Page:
The movement for tougher gun laws has gained steam in the wake of Friday’s tragedy in Newton, CT. What’s also gotten attention is that the killer, Adam Lanza, apparently was very into violent video games. It begs the question of why the culture of violence in both the Hollywood and the gaming industry doesn’t come under the same scrutiny as the gun industry.
I realize a lot of Americans—even those who aren’t anti-gun, might find the line “Guns don’t kill, people kill” to be empty after a tragedy like Friday’s, but it’s a line that’s indisputably true. When you consider the raw violence poured out, not just in video games, but in TV and film, why not look there for the root cause of the poison that goes into the human mind before it pulls the trigger?
For the record, I don’t hunt, don’t own a gun and have no desire to. And while I don’t think of my TV or movie-watching habits as violent, I suppose the police dramas that are my favorites have their share of people getting gunned down. I cite this simply to point out that I have no personal stake in protecting guns at all costs, nor in cracking down on the TV, movie and gaming industries.
So it begs the question of why Hollywood and the gaming industry has only come in for some slaps on the wrist—a negative tweet by White House advisor David Axelrod, while we settle in for a long, drawn-out legislative battle on the question of guns. I suppose it’s overly cynical, but I can’t help but note that Hollywood backs liberal Democrats, while the NRA backs mostly conservative Republicans, and since we have a liberal Democrat in the White House, he’s not going to bite the hand that bankrolls him.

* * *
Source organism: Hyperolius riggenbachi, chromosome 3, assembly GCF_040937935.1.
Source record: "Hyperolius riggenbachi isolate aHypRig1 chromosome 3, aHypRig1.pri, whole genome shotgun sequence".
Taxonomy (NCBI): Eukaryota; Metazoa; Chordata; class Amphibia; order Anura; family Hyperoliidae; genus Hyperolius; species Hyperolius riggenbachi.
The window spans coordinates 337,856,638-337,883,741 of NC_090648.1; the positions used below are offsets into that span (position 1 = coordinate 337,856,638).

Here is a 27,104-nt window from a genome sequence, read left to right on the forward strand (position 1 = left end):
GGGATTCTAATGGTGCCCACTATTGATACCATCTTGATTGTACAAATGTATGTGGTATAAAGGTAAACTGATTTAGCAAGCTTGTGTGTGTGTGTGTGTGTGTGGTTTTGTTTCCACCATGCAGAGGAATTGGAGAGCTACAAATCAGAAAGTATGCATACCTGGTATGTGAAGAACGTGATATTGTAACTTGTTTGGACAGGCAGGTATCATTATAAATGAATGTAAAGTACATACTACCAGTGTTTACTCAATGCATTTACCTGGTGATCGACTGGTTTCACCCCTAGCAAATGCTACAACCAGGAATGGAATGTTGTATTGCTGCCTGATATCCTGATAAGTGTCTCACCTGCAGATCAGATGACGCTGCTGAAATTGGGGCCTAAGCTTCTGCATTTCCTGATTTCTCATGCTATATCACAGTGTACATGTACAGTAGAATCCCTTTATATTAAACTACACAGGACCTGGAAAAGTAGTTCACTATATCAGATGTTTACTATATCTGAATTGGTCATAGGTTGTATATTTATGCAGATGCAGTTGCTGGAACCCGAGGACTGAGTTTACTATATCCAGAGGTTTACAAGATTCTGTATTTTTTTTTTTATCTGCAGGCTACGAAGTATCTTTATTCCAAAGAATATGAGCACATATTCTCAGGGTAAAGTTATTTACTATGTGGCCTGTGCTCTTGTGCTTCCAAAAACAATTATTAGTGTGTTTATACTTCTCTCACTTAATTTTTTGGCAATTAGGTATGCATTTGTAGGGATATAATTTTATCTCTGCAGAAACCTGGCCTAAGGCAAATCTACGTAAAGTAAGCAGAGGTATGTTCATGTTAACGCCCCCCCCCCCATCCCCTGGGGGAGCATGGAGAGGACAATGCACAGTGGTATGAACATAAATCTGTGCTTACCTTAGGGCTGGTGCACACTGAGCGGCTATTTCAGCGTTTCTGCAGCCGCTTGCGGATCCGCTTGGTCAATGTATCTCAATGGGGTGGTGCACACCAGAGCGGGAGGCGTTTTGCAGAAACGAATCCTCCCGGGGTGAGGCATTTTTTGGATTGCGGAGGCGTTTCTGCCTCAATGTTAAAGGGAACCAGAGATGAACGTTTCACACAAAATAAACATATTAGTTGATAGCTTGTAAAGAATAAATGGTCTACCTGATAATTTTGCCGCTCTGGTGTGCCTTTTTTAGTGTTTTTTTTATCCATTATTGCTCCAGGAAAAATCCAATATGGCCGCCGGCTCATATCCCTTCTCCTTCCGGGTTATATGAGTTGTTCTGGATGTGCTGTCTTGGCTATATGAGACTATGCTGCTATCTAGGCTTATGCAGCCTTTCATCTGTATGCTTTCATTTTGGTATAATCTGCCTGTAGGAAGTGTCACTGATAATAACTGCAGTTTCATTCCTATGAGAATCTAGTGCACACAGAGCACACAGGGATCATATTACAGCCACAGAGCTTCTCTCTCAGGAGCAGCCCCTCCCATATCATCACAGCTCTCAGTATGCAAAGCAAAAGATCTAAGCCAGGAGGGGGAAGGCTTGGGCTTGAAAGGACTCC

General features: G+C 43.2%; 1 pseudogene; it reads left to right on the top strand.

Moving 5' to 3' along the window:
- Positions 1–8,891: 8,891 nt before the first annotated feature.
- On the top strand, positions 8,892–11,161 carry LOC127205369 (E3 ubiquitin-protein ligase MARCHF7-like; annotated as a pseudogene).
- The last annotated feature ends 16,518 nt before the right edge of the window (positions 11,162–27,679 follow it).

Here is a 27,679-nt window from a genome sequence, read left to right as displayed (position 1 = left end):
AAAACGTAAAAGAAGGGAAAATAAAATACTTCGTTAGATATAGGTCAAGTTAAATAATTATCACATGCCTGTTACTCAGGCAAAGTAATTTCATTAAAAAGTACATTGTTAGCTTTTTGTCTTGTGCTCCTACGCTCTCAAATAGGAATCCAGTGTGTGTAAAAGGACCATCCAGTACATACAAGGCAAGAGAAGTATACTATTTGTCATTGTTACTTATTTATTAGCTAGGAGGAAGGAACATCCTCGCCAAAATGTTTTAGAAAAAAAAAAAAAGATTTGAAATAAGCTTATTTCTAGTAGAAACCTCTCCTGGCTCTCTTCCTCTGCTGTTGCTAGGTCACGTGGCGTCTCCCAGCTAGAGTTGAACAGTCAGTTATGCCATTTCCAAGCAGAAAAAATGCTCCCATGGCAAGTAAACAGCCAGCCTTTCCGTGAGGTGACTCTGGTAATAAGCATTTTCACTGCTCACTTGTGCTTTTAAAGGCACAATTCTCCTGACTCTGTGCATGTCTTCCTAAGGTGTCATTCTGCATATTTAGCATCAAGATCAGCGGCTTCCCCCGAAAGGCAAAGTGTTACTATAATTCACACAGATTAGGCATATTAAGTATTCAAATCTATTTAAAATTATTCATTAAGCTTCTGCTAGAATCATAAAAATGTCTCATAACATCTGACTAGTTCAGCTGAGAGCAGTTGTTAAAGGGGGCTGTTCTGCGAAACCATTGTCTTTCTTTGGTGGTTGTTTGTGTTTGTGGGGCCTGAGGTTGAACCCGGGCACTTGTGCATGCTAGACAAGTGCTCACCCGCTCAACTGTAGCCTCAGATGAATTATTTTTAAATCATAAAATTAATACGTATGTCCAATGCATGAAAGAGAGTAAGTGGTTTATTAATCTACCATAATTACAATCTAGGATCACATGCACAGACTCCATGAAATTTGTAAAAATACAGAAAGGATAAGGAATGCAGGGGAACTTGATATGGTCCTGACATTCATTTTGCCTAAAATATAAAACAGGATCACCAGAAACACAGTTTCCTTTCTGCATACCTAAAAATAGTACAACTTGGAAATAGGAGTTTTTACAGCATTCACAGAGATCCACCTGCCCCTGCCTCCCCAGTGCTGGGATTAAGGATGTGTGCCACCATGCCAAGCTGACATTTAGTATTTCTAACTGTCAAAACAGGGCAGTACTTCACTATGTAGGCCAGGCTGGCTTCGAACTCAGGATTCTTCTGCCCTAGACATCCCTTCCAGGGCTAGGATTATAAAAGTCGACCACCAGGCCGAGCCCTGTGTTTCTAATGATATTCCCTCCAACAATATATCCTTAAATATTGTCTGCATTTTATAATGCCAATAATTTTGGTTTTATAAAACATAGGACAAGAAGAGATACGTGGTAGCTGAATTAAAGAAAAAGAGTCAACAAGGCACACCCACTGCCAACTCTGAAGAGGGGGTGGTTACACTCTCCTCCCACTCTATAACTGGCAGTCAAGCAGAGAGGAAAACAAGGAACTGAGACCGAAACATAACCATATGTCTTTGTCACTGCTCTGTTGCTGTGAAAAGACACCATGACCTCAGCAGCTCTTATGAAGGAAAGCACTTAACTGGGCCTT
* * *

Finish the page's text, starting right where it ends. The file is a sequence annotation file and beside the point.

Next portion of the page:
An honest dialogue would bring all facets of the culture of violence into the discussion. While I don’t believe gun control is effective and in some cases unconstitutional, I don’t have an issue with it being a part of the conversation–including the flip side, which is examining whether teachers should be armed, as is the case in Israel. But that conversation should truly broad-based, non-political and not feel like a rush to ram legislation down the country’s throat in the passion of the moment.
Unfortunately, none of those criteria are being met, and this whole episode is another reason there should be a moratorium on any political statements or solutions until at least thirty days after a tragedy. The people in office aren’t capable of handling themselves like true leaders.
Dan Flaherty is the author of Fulcrum, an Irish Catholic novel set in postwar Boston with a traditional Democratic mayoral campaign at its heart, and he is the editor-in-chief of TheSportsNotebook.com